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18

It does seem a coincidence that they all died in November, but this coincidence has been made into something of a joke. In the first place the reverend gentleman himself died on November 1st which is the feast of All Saints. This was felt worth noting on the tomb, perhaps in part because All Saints Day is the festival of the Christian dead. There was no need ...


6

He didn't, Wikipedia's word choice is bad. Generally, "ceded" means a cession of territory between legally equal entities. That is not the case here. What happened in 1664, was that Charles II granted James a colonial charter for New York as a proprietary colony. This was a feudalistic arrangement Charles used to reward his supporters, but also to ...


4

It looks like there has been an incorrect answer (Richard II) to this question up for years and missing the mark by centuries. The last king of England (of Great Britain, actually, of which England was a part) who spoke French as his first language was George II. According to Andrew Thompson's George II: King and Elector, p. 16, referring to George II, &...


2

Here's my suggestion for numbering the Anglo-Saxon kings Edward in future writing. Edward the Elder could be called "Edward the First or the Minus Second", Edward the Martyr could be called "Edward the Second or the Minus oneth", and edward the Cnfessor could be called "Edward the Third or the Zeroth". And there numerals can ...


3

Here's something that might serve as a reference... Survey of inns, taverns and alehouses in England and Wales in 1577: National Archives SP 12/115-19. London, Bristol and Norwich are excluded and some other returns are patchy. R. Flenley (ed.), A Calendar of the Register of the Queen's Majesty's Council in the Dominion and the Principality of Wales ... ...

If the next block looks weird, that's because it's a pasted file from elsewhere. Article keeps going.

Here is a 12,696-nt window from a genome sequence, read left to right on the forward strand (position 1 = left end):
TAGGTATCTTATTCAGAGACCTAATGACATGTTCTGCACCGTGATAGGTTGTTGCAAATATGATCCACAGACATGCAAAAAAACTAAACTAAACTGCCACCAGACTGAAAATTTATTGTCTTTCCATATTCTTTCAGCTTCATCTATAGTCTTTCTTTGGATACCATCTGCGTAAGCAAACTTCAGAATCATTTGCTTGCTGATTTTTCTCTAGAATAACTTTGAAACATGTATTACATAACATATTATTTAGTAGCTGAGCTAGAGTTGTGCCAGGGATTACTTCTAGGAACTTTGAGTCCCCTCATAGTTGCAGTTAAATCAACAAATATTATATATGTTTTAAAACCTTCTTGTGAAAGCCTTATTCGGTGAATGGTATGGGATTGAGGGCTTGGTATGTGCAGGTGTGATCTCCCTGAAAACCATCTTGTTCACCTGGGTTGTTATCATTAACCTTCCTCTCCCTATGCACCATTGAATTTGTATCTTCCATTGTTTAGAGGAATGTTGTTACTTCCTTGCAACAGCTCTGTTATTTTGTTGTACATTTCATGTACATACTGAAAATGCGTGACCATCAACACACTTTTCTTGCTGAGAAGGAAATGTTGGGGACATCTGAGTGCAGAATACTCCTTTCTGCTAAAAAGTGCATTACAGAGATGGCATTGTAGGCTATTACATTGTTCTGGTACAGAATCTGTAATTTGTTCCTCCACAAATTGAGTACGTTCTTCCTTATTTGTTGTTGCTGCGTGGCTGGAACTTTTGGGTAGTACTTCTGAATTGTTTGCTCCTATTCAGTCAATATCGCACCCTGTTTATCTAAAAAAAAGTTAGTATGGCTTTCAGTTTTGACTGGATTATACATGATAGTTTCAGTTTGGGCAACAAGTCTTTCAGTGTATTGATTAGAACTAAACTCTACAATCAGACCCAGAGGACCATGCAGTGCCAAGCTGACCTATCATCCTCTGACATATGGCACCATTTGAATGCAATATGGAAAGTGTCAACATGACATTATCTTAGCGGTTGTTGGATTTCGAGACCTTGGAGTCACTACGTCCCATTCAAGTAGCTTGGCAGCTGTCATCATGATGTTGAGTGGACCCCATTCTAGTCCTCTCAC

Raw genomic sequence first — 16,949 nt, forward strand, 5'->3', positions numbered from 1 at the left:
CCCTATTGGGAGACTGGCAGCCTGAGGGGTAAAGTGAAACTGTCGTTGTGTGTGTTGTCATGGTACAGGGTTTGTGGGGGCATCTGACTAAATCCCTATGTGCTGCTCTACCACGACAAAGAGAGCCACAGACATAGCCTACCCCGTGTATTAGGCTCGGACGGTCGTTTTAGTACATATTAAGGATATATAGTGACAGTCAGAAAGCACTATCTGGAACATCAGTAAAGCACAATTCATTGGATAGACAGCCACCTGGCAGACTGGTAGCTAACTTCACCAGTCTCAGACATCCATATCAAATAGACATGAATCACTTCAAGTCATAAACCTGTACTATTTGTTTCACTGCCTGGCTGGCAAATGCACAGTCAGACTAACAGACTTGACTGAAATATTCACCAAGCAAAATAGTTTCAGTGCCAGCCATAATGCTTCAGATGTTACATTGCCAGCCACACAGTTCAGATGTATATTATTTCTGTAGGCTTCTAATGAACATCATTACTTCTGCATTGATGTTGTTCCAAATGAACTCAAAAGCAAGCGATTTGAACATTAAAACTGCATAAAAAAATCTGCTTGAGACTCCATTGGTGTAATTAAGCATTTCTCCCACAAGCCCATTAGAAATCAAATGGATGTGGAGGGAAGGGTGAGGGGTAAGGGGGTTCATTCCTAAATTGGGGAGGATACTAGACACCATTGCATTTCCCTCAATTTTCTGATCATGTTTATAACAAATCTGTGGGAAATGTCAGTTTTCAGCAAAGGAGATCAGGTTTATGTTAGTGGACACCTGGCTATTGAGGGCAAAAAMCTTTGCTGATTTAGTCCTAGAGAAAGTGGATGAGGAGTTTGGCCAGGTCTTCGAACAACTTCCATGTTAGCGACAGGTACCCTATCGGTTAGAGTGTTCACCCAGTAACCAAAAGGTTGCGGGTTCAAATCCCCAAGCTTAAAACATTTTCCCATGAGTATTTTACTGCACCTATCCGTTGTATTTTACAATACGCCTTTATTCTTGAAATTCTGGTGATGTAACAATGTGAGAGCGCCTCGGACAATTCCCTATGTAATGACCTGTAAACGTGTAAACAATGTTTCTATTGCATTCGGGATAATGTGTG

3

Yes, the kings of England are traditionally numbered post-conquest. Additionally, monarchs who held England and another country in personal union are often given both numbers, like James VI/I, James II/VII, less commonly Henry VI/II, and (more controversially, as he didn't hold both kingdoms at the same time) Louis I/VIII. Order of the numbers is primarily ...


-2

The pound was a unit of account in Anglo-Saxon England, equal to 240 silver pennies and equivalent to one pound weight of silver. So, 300 pounds, was 300 pounds (136kg) in silver


-4

Weights were not scientifically plausible until 600 years later. (Quote from www.precisa.co.uk/the-history-of-the-weighing-scales) Even Leonardo da Vinci failed to invent a reliable weights system. If scales were 99% accurate, on the third instance of weighing after the Royal standard, the error could be as much as 3%. Ancient pounds appear to be around 330 ...


-1

(Disclaimer: I am using very, very round numbers for my estimates.) The description of hundreds of pounds (ranging from 100 to 800) seems to come from some of the earliest surviving Robin Hood tales, printed in the early 1500s but probably based on earlier works. So the writer was probably not thinking of paper money but may have been more familiar with some ...


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